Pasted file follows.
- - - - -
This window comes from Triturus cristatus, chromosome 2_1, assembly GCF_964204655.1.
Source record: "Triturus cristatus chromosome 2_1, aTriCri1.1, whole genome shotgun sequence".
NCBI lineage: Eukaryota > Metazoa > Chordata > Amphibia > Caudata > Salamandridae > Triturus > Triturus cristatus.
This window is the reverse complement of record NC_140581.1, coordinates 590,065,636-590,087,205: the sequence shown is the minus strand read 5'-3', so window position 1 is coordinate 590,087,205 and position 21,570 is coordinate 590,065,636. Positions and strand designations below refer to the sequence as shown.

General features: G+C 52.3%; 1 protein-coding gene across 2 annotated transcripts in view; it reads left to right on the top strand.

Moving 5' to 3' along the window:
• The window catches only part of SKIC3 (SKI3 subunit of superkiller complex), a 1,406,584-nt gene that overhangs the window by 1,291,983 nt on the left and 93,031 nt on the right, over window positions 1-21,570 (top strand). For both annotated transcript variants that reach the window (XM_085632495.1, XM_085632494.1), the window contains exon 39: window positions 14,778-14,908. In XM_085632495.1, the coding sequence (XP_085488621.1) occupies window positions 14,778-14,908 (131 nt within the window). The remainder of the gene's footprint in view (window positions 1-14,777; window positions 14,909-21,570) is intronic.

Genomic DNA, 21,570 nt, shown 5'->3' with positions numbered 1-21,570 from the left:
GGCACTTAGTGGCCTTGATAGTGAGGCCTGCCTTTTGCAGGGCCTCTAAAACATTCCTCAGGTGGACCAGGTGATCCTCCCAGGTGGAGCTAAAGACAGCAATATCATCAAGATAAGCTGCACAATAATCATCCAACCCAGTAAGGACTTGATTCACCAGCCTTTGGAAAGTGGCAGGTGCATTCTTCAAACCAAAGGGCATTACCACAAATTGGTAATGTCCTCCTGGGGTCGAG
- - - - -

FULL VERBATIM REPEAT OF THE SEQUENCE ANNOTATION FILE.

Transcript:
This window comes from Triturus cristatus, chromosome 2_1, assembly GCF_964204655.1.
Source record: "Triturus cristatus chromosome 2_1, aTriCri1.1, whole genome shotgun sequence".
NCBI lineage: Eukaryota > Metazoa > Chordata > Amphibia > Caudata > Salamandridae > Triturus > Triturus cristatus.
This window is the reverse complement of record NC_140581.1, coordinates 590,065,636-590,087,205: the sequence shown is the minus strand read 5'-3', so window position 1 is coordinate 590,087,205 and position 21,570 is coordinate 590,065,636. Positions and strand designations below refer to the sequence as shown.

General features: G+C 52.3%; 1 protein-coding gene across 2 annotated transcripts in view; it reads left to right on the top strand.

Moving 5' to 3' along the window:
• The window catches only part of SKIC3 (SKI3 subunit of superkiller complex), a 1,406,584-nt gene that overhangs the window by 1,291,983 nt on the left and 93,031 nt on the right, over window positions 1-21,570 (top strand). For both annotated transcript variants that reach the window (XM_085632495.1, XM_085632494.1), the window contains exon 39: window positions 14,778-14,908. In XM_085632495.1, the coding sequence (XP_085488621.1) occupies window positions 14,778-14,908 (131 nt within the window). The remainder of the gene's footprint in view (window positions 1-14,777; window positions 14,909-21,570) is intronic.

Genomic DNA, 21,570 nt, shown 5'->3' with positions numbered 1-21,570 from the left:
GGCACTTAGTGGCCTTGATAGTGAGGCCTGCCTTTTGCAGGGCCTCTAAAACATTCCTCAGGTGGACCAGGTGATCCTCCCAGGTGGAGCTAAAGACAGCAATATCATCAAGATAAGCTGCACAATAATCATCCAACCCAGTAAGGACTTGATTCACCAGCCTTTGGAAAGTGGCAGGTGCATTCTTCAAACCAAAGGGCATTACCACAAATTGGTAATGTCCTCCTGGGGTCGAG